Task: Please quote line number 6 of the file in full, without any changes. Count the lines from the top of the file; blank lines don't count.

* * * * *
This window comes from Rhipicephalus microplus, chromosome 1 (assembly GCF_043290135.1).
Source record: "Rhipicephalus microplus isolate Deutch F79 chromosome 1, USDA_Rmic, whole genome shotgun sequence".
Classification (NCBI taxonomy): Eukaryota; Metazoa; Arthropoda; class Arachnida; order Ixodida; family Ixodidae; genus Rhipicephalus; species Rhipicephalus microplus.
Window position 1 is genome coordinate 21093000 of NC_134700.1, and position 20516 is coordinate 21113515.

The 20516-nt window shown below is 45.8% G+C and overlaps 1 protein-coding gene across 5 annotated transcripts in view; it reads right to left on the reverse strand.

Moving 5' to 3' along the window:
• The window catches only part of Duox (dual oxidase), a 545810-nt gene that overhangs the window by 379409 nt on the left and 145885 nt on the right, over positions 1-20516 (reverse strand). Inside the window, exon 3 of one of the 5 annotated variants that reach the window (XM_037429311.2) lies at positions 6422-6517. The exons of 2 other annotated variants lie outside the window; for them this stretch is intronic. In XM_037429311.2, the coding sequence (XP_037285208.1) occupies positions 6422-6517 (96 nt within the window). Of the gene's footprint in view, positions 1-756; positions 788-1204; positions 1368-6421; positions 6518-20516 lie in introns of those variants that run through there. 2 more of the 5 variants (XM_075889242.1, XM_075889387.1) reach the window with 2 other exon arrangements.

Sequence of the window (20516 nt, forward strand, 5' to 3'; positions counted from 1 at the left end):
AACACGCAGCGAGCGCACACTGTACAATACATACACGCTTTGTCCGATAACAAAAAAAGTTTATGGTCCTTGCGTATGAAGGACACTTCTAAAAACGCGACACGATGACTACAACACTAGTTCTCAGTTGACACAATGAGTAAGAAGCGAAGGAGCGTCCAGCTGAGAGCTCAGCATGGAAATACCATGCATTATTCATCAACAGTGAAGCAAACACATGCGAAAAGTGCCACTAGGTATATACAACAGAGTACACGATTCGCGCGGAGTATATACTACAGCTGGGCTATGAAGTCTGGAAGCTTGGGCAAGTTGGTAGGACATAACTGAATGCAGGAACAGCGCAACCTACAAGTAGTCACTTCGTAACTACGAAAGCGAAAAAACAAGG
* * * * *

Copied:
Moving 5' to 3' along the window: